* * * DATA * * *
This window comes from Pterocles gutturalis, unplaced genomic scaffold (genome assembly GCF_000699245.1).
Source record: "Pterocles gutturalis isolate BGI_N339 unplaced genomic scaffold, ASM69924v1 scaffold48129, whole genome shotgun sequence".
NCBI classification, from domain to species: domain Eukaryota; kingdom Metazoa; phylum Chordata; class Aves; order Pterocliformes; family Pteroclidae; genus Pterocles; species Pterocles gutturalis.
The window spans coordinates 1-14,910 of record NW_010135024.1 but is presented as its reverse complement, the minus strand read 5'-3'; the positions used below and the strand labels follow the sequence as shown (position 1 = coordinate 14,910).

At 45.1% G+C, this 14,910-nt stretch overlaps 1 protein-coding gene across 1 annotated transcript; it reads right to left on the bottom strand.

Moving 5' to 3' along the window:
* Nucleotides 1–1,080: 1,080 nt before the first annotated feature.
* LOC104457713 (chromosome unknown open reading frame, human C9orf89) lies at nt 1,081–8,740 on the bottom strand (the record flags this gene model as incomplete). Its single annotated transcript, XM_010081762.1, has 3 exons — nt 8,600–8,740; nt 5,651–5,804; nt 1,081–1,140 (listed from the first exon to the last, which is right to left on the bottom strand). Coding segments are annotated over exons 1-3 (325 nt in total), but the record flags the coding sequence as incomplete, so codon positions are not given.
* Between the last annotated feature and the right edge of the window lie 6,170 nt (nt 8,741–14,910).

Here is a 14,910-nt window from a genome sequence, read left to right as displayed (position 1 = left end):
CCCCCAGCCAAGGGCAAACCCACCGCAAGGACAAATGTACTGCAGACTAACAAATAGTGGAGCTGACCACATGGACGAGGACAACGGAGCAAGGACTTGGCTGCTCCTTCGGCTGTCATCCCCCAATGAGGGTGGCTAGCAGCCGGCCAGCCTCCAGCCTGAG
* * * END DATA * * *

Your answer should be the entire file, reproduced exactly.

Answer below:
This window comes from Pterocles gutturalis, unplaced genomic scaffold (genome assembly GCF_000699245.1).
Source record: "Pterocles gutturalis isolate BGI_N339 unplaced genomic scaffold, ASM69924v1 scaffold48129, whole genome shotgun sequence".
NCBI classification, from domain to species: domain Eukaryota; kingdom Metazoa; phylum Chordata; class Aves; order Pterocliformes; family Pteroclidae; genus Pterocles; species Pterocles gutturalis.
The window spans coordinates 1-14,910 of record NW_010135024.1 but is presented as its reverse complement, the minus strand read 5'-3'; the positions used below and the strand labels follow the sequence as shown (position 1 = coordinate 14,910).

At 45.1% G+C, this 14,910-nt stretch overlaps 1 protein-coding gene across 1 annotated transcript; it reads right to left on the bottom strand.

Moving 5' to 3' along the window:
* Nucleotides 1–1,080: 1,080 nt before the first annotated feature.
* LOC104457713 (chromosome unknown open reading frame, human C9orf89) lies at nt 1,081–8,740 on the bottom strand (the record flags this gene model as incomplete). Its single annotated transcript, XM_010081762.1, has 3 exons — nt 8,600–8,740; nt 5,651–5,804; nt 1,081–1,140 (listed from the first exon to the last, which is right to left on the bottom strand). Coding segments are annotated over exons 1-3 (325 nt in total), but the record flags the coding sequence as incomplete, so codon positions are not given.
* Between the last annotated feature and the right edge of the window lie 6,170 nt (nt 8,741–14,910).

Here is a 14,910-nt window from a genome sequence, read left to right as displayed (position 1 = left end):
CCCCCAGCCAAGGGCAAACCCACCGCAAGGACAAATGTACTGCAGACTAACAAATAGTGGAGCTGACCACATGGACGAGGACAACGGAGCAAGGACTTGGCTGCTCCTTCGGCTGTCATCCCCCAATGAGGGTGGCTAGCAGCCGGCCAGCCTCCAGCCTGAG